BATH — Ever since U.S. Coast Guard Lt. Jerry Smith Jr. became captain of the Thunder Bay, he’s been preparing to break ice on the Kennebec River.
He’s done it on the Great Lakes, on the Hudson River in New York and New Jersey and in Maine’s Penobscot River; but Smith said the often narrow, often shallow Kennebec is the most taxing mission.
“It’s the most dangerous river that we operate in,” he said.
On Thursday, Coast Guard ice-cutters set out from Bath Iron Works to blaze a 12-mile trail north to Richmond and back to clear ice and fend off flooding in an annual rite of spring in communities in Sagadahoc, Lincoln and Kennebec counties coordinated with other federal and state agencies.
The Thunder Bay, stationed in Rockland with a 17-person crew, is one of nine 140-foot Coast Guard cutters active in the nation and the only one based in New England. Three 65-foot cutters work with it, breaking up ice annually along the Penobscot and Kennebec rivers.
The biggest cutter can’t pass the Richmond-Dresden Bridge because of shallow water on the other side; but the three smaller cutters, Bridle, Tackle and Shackle, will make trips as far as Gardiner through Saturday. A bridge there prevents those boats from going any farther.
But as one would imagine, Thunder Bay is the most effective cutter of that bunch, both for its size and other capabilities.
It uses a “bubbling” system on the ship’s side, which pumps air between the hull and the water to cut down on resistance against the ship to cut through ice at good speeds — usually between 10 and 15 knots, or up to 17 mph.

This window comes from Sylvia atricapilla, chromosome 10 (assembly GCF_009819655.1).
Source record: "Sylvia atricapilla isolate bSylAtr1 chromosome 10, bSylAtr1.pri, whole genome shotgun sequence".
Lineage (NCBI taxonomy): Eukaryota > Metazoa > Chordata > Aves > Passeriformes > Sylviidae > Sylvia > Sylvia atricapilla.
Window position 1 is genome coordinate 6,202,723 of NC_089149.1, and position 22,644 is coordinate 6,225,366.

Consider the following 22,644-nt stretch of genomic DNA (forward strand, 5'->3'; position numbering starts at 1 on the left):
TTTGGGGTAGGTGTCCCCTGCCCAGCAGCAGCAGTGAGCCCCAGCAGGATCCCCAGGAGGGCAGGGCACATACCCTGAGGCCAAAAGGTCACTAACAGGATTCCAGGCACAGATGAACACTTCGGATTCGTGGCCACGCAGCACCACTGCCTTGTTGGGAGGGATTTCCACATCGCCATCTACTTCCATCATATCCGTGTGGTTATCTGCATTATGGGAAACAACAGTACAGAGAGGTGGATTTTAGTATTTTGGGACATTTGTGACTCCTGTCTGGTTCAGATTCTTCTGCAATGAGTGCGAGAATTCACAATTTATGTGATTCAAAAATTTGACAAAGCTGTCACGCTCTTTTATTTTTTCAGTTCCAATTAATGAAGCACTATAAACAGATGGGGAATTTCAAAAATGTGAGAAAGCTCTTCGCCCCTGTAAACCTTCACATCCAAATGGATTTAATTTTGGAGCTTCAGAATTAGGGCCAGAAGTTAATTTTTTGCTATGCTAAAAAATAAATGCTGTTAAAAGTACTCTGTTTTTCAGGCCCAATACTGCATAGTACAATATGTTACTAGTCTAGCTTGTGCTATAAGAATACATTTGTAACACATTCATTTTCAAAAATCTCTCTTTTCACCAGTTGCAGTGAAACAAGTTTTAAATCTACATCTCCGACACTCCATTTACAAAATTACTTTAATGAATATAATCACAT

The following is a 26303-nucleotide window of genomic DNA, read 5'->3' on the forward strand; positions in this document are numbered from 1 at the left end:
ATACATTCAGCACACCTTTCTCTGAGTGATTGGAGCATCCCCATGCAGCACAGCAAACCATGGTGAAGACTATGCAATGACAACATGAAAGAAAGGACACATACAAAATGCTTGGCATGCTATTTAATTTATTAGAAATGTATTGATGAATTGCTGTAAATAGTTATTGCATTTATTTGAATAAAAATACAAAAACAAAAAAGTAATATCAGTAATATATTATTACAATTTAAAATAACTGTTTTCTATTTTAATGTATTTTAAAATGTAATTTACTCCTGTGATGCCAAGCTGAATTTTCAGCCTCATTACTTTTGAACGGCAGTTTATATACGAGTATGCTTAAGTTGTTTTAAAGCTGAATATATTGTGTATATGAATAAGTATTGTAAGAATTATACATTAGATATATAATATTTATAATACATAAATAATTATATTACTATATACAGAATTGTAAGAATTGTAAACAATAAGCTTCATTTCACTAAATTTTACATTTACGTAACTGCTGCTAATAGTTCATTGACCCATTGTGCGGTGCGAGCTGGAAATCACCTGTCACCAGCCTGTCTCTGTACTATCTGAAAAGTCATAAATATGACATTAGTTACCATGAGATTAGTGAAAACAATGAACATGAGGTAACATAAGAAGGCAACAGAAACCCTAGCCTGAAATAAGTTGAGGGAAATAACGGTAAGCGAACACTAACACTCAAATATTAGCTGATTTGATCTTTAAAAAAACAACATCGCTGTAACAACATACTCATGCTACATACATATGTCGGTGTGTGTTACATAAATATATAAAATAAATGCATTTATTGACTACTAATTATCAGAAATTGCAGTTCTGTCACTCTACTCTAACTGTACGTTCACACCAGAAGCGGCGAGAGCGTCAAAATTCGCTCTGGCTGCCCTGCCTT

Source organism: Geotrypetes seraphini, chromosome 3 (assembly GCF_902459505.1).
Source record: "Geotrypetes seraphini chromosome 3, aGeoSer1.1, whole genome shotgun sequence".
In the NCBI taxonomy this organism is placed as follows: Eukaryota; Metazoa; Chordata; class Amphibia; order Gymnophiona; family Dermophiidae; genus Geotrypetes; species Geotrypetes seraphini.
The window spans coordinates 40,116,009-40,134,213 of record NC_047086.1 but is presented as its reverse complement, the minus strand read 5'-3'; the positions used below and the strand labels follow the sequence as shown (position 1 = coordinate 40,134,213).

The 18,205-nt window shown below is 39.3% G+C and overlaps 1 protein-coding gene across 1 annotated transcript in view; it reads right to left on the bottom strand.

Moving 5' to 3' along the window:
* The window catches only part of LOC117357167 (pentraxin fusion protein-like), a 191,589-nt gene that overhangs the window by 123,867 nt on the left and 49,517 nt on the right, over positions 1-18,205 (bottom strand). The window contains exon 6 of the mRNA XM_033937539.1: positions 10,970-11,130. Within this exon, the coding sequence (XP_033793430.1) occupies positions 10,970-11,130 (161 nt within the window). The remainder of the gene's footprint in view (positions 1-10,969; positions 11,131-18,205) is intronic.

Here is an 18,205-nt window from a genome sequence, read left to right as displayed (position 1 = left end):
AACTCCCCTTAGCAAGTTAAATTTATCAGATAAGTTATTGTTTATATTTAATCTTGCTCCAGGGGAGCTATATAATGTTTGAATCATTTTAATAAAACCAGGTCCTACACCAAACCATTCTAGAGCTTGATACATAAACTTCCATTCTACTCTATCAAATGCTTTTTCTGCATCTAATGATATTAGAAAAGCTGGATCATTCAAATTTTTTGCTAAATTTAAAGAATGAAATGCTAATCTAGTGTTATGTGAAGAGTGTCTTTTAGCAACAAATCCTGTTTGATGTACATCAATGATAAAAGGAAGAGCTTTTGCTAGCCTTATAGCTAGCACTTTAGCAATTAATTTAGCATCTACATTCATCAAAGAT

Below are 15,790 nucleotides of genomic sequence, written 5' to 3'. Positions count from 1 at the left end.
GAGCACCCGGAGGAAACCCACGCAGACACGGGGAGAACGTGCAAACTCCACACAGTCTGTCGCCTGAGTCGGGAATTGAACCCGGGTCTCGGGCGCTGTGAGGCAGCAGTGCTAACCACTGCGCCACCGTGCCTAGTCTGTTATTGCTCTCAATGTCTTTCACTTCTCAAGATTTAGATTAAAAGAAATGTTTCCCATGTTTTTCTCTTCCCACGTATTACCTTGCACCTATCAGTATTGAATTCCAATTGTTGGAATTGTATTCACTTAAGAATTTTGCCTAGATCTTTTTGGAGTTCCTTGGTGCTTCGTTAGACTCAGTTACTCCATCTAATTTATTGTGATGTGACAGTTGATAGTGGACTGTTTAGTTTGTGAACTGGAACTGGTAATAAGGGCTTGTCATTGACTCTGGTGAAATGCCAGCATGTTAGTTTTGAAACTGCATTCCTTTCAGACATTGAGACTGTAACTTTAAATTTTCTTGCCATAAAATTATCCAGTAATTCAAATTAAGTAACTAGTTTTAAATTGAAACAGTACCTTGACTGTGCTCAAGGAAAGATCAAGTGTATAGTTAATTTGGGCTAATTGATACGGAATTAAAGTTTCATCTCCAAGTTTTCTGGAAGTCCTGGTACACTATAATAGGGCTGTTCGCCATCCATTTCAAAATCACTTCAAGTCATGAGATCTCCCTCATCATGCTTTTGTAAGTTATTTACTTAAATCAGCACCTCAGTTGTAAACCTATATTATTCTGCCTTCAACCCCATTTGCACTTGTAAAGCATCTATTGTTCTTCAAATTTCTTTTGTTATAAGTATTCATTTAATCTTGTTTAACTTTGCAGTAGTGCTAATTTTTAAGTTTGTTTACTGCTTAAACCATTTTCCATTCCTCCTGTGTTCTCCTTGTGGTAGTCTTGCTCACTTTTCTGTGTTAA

The ship creates large wakes. When the hull itself fractures the ice, the waves ripple through ice off to the sides of the boat.
On the bridge, it sounds somewhat like a car going through slush. On the deck, it’s a crashing and crunching sound. Fractures create more fractures, often going most of the way to shore.
But cutting isn’t a brute-force operation. It’s more of a carefully crafted ballet, with navigating, turning and docking the ship taking the attention of many of the crew members.
They need to pay close attention to the tides, their speed and their course. Certain narrow spots are the most treacherous, including The Chops, where the steady ice began and converging water flows mark Merrymeeting Bay’s connection to the lower Kennebec.
In many spots, 10 yards can mean tens of feet in depth, and the Thunder Bay needs to be in 13 feet or more water to keep going.
“If we miss anything by 15 minutes even, it potentially increases the risk of us running aground,” said Lt. j.g. Dan Miller of the Thunder Bay crew.
This year, cutting may be more important than usual. Last week, Maine’s spring flooding risk was upgraded to above normal by the National Weather Service after unseasonably cold temperatures allowed ice to form and snow to stay into the spring.
Temperatures were around the freezing mark in Bath. On the water, it was cold and windy. But crews, expecting to find a foot or more of ice, found only 8 inches at most. Rain last week might have melted some of it.
Also, a long stretch of above-freezing weather was expected to come to the area starting Saturday. That could start a long melt of Maine’s deep snow and ice packs.
For that reason, “the timing did appear to work out well” on the cutter missions, said Lynette Miller, spokeswoman for the Maine Emergency Management Agency. The mission went well, too.
On the way back from Richmond, after the cutter headed back through The Chops, free-flowing chunks of ice had made their way well downriver, just an hour after the Thunder Bay had pushed through.
Those floes would be down by Bath Iron Works in four or five more hours, crewmen said. Then they would pass out to sea — the point of the mission, freeing up the waterway.
“We made this,” Miller said, looking at the water. “We’re kind of proud of it.”